• Emmaleigh504

        I wish presence alone worked. I had a mouse problem for a while and my cat did nothing to deter the damn things. As it turns out, my cat was a great mouser, but I would have preferred no mice to begin with.

        • MY sister saw a mouse eating the cat food , the cat just sat there….

        • My former cat did that… sat and watched (and complained) while a mouse ate his food.
          He was an ok mouser in his youth, not great. But he retired young. And his presence did nothing to deter the wee beasties.

  • Part of the issue may have been that when you say the cat will be a “mouser”, that implies to some that you don’t intend to feed the cat, instead letting them rely on what they can catch and kill.

    Also, people that adopt cats solely to eliminate mice often find out that a) the cat may not actually be very good at it and b) when the cat does succeed, there’s a fair amount of clean-up required after by the owner. This results in a frustrated owner/adopter, and a neglected/returned cat.

    Finally, saying you want to adopt a cat because you need a mouser is like saying you want to adopt a child because you need someone to do the dishes and take care of you when you get old.

    • “saying you want to adopt a cat because you need a mouser is like saying you want to adopt a child because you need someone to do the dishes and take care of you when you get old.”
      Maybe it’s like that to someone whose grip on reality is a little shaky. Or more charitably, someone whose passion for a cause clouds their thinking. I think most of us can recognize that cats and children can’t really be compared.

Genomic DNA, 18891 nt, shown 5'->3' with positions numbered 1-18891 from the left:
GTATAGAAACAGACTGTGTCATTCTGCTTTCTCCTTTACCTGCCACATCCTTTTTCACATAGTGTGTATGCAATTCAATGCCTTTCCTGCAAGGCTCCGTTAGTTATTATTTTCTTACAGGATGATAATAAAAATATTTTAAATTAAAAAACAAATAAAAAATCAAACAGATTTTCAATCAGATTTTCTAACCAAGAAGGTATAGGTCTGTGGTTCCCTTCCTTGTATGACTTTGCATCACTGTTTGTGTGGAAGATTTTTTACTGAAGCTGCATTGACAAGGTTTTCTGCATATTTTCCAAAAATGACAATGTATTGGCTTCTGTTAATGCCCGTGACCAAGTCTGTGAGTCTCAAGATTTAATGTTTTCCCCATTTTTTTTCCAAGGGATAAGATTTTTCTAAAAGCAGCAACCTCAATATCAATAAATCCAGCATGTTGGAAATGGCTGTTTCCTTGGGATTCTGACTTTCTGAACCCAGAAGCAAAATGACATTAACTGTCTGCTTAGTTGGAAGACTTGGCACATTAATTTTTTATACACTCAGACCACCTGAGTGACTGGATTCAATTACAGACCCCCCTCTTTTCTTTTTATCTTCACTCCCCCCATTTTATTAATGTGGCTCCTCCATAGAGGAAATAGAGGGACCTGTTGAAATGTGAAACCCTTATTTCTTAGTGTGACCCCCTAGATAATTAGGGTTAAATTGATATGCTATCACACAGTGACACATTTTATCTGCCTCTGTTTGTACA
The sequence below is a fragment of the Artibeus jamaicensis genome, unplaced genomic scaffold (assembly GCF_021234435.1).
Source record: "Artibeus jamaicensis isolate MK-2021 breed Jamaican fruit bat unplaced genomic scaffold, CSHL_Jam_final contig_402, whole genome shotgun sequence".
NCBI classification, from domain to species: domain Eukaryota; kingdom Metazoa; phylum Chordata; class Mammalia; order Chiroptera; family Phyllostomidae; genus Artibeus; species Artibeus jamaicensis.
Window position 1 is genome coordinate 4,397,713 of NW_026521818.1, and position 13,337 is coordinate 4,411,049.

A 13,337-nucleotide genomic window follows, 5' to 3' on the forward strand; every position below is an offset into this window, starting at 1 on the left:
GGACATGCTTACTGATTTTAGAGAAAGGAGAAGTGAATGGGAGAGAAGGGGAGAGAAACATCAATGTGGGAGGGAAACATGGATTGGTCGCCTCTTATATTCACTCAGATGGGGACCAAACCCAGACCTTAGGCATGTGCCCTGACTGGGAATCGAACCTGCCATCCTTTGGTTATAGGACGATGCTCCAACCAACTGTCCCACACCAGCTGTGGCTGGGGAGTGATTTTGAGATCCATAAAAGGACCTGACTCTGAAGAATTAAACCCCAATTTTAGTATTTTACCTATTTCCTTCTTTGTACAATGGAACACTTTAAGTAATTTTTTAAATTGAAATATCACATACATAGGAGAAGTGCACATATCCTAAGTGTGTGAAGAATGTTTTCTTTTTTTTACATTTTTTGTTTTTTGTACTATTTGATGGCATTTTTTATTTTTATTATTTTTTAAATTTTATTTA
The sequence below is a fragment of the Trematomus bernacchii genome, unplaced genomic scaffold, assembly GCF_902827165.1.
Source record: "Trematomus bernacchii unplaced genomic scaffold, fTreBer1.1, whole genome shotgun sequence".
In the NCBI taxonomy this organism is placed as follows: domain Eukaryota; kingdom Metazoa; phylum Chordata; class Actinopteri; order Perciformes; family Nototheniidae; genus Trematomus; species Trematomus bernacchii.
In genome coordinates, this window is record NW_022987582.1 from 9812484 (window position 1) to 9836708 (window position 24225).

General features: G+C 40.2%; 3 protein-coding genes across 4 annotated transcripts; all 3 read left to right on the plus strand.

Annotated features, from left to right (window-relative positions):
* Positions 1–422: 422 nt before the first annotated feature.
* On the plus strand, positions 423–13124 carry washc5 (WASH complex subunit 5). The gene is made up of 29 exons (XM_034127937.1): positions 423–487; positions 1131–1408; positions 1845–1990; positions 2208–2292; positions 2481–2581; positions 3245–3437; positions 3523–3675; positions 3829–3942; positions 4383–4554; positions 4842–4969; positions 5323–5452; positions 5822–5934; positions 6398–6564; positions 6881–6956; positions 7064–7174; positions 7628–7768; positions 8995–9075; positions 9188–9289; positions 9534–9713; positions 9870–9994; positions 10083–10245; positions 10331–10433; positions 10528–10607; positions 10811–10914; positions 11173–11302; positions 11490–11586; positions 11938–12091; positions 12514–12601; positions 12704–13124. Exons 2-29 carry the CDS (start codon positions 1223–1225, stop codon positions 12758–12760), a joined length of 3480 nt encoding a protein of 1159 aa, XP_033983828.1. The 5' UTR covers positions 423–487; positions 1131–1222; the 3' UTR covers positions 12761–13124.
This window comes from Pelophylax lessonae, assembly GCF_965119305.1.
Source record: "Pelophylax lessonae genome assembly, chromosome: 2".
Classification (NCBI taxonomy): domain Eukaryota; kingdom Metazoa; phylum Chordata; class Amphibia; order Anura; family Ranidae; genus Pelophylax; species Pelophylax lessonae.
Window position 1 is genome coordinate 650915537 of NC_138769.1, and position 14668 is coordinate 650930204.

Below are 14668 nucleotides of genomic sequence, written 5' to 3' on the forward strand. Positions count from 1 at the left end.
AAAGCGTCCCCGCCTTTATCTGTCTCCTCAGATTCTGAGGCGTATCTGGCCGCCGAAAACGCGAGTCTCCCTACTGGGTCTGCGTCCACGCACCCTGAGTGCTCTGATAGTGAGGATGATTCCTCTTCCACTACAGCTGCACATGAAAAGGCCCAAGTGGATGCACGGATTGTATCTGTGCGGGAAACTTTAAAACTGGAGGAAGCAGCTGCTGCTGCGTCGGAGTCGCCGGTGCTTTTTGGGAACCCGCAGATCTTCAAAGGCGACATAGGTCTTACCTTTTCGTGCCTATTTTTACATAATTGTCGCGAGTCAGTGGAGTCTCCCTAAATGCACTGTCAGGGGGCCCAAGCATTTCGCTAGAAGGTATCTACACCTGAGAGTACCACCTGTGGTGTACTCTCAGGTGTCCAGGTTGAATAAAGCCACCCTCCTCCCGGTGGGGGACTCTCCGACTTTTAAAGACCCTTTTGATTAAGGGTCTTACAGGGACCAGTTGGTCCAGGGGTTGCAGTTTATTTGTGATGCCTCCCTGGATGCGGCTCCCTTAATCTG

• “I think most of us can recognize that cats and children canโ€™t really be compared.” Maybe, but I think Exiledinarlington’s point holds re. adoption for the wrong reasons.
        And in less enlightened times, people sometimes _did_ adopt children for coldly practical reasons. After being widowed circa 1880, my great-great-grandfather kept his son (my great-grandfather, who was about 12 at the time) but adopted out his daughter (who was about 6). Turned out that the couple who adopted her basically wanted a domestic servant, and she had a very hard life until she could get out. ๐Ÿ™

      • HaileUnlikely

        I think there was a legitimate point lurking beneath the imperfect metaphor. If for whatever reason I needed to find a new home for one of my cats, and somebody who expressed interest told me that the reason that they wanted my cat was so that my cat could perform work for them (the details of which are basically irrelevant), that would not make me want to give them my cat.

    • Emmaleigh504

      Not feeding the cat and relying on what it caught as food would be my main concern.

  • Cats may like to chase mice, but suggesting on the application that you expect the cat to fulfill certain duties implies that your desire for the cat is provisional. You scoff at the idea that the only good reason to adopt is to hang out with the cat, but yes, that is essentially true. Pets are obligations. You need to show the adoption agency that you understand that and that you anticipate caring for the animal indefinitely without expecting any specific outcome. If you don’t, then you shouldn’t adopt and they are right to reject you. There may not be anyone else lining up to adopt this specific cat, but your adoption does no good if you’re only likely to re-abandon the cat.

  • On a similar note, we had friends in NY rejected because the window in their sky scraper could be opened. Even though they told the adoption place they would keep it closed. I know cats do not have great depth perception, but are suicidal sky scraper cats really that much of a thing that its an automatic ding?

    • My guess is that even if you believed that you would 100% never open the window, who’s not to say that a guest/housecleaner/visiting firefighter might not open it & leave it open?

    • NatGeo did a great documentary on cats years back — and one of the segments was on why cats land on their feet, focusing on the NYC jumpers (and how they survive).

      • NH Ave Hiker

        NPR also did something of the like